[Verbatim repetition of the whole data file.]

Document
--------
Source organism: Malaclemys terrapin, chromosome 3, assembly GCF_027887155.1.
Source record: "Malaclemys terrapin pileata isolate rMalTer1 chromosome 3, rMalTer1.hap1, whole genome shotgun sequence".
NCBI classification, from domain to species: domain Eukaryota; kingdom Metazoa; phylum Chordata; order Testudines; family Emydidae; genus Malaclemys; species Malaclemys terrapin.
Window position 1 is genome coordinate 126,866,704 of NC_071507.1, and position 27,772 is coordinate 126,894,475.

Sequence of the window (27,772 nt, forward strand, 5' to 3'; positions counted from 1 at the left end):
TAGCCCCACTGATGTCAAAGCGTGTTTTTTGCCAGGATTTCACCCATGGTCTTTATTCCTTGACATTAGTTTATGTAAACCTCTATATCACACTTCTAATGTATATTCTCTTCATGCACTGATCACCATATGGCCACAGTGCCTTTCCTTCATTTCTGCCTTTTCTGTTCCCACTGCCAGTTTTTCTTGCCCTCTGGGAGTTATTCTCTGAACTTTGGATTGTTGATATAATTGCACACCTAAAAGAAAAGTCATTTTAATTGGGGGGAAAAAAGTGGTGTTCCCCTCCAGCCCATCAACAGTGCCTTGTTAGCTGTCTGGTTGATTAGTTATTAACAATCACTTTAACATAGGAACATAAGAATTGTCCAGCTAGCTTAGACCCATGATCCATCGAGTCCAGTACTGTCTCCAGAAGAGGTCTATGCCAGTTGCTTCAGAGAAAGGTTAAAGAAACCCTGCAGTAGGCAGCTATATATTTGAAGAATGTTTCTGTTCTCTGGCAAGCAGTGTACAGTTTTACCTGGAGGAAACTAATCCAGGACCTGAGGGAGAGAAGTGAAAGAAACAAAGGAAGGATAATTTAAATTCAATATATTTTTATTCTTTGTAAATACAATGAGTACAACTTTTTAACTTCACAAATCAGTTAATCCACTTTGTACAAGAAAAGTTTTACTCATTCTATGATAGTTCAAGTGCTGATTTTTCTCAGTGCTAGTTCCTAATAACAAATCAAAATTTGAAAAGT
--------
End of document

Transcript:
Source organism: Malaclemys terrapin, chromosome 3, assembly GCF_027887155.1.
Source record: "Malaclemys terrapin pileata isolate rMalTer1 chromosome 3, rMalTer1.hap1, whole genome shotgun sequence".
NCBI classification, from domain to species: domain Eukaryota; kingdom Metazoa; phylum Chordata; order Testudines; family Emydidae; genus Malaclemys; species Malaclemys terrapin.
Window position 1 is genome coordinate 126,866,704 of NC_071507.1, and position 27,772 is coordinate 126,894,475.

Sequence of the window (27,772 nt, forward strand, 5' to 3'; positions counted from 1 at the left end):
TAGCCCCACTGATGTCAAAGCGTGTTTTTTGCCAGGATTTCACCCATGGTCTTTATTCCTTGACATTAGTTTATGTAAACCTCTATATCACACTTCTAATGTATATTCTCTTCATGCACTGATCACCATATGGCCACAGTGCCTTTCCTTCATTTCTGCCTTTTCTGTTCCCACTGCCAGTTTTTCTTGCCCTCTGGGAGTTATTCTCTGAACTTTGGATTGTTGATATAATTGCACACCTAAAAGAAAAGTCATTTTAATTGGGGGGAAAAAAGTGGTGTTCCCCTCCAGCCCATCAACAGTGCCTTGTTAGCTGTCTGGTTGATTAGTTATTAACAATCACTTTAACATAGGAACATAAGAATTGTCCAGCTAGCTTAGACCCATGATCCATCGAGTCCAGTACTGTCTCCAGAAGAGGTCTATGCCAGTTGCTTCAGAGAAAGGTTAAAGAAACCCTGCAGTAGGCAGCTATATATTTGAAGAATGTTTCTGTTCTCTGGCAAGCAGTGTACAGTTTTACCTGGAGGAAACTAATCCAGGACCTGAGGGAGAGAAGTGAAAGAAACAAAGGAAGGATAATTTAAATTCAATATATTTTTATTCTTTGTAAATACAATGAGTACAACTTTTTAACTTCACAAATCAGTTAATCCACTTTGTACAAGAAAAGTTTTACTCATTCTATGATAGTTCAAGTGCTGATTTTTCTCAGTGCTAGTTCCTAATAACAAATCAAAATTTGAAAAGT